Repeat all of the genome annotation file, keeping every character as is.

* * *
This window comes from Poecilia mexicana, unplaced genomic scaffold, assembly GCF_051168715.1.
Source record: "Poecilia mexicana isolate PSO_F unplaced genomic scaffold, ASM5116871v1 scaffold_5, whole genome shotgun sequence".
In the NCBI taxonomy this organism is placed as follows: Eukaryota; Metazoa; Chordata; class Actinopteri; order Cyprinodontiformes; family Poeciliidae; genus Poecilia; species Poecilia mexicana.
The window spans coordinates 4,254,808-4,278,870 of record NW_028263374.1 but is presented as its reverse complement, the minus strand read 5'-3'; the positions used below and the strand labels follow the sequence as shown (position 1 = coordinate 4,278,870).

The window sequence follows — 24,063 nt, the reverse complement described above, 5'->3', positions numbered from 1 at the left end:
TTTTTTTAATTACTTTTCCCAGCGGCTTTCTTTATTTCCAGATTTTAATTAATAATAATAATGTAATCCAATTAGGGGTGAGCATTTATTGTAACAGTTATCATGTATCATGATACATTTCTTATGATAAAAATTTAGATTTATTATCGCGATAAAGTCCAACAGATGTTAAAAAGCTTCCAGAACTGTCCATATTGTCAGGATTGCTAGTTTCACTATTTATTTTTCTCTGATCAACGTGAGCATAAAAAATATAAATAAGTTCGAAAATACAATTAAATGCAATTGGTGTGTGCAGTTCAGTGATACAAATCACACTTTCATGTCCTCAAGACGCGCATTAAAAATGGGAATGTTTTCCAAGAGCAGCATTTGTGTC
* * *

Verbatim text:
This window comes from Poecilia mexicana, unplaced genomic scaffold, assembly GCF_051168715.1.
Source record: "Poecilia mexicana isolate PSO_F unplaced genomic scaffold, ASM5116871v1 scaffold_5, whole genome shotgun sequence".
In the NCBI taxonomy this organism is placed as follows: Eukaryota; Metazoa; Chordata; class Actinopteri; order Cyprinodontiformes; family Poeciliidae; genus Poecilia; species Poecilia mexicana.
The window spans coordinates 4,254,808-4,278,870 of record NW_028263374.1 but is presented as its reverse complement, the minus strand read 5'-3'; the positions used below and the strand labels follow the sequence as shown (position 1 = coordinate 4,278,870).

The window sequence follows — 24,063 nt, the reverse complement described above, 5'->3', positions numbered from 1 at the left end:
TTTTTTTAATTACTTTTCCCAGCGGCTTTCTTTATTTCCAGATTTTAATTAATAATAATAATGTAATCCAATTAGGGGTGAGCATTTATTGTAACAGTTATCATGTATCATGATACATTTCTTATGATAAAAATTTAGATTTATTATCGCGATAAAGTCCAACAGATGTTAAAAAGCTTCCAGAACTGTCCATATTGTCAGGATTGCTAGTTTCACTATTTATTTTTCTCTGATCAACGTGAGCATAAAAAATATAAATAAGTTCGAAAATACAATTAAATGCAATTGGTGTGTGCAGTTCAGTGATACAAATCACACTTTCATGTCCTCAAGACGCGCATTAAAAATGGGAATGTTTTCCAAGAGCAGCATTTGTGTC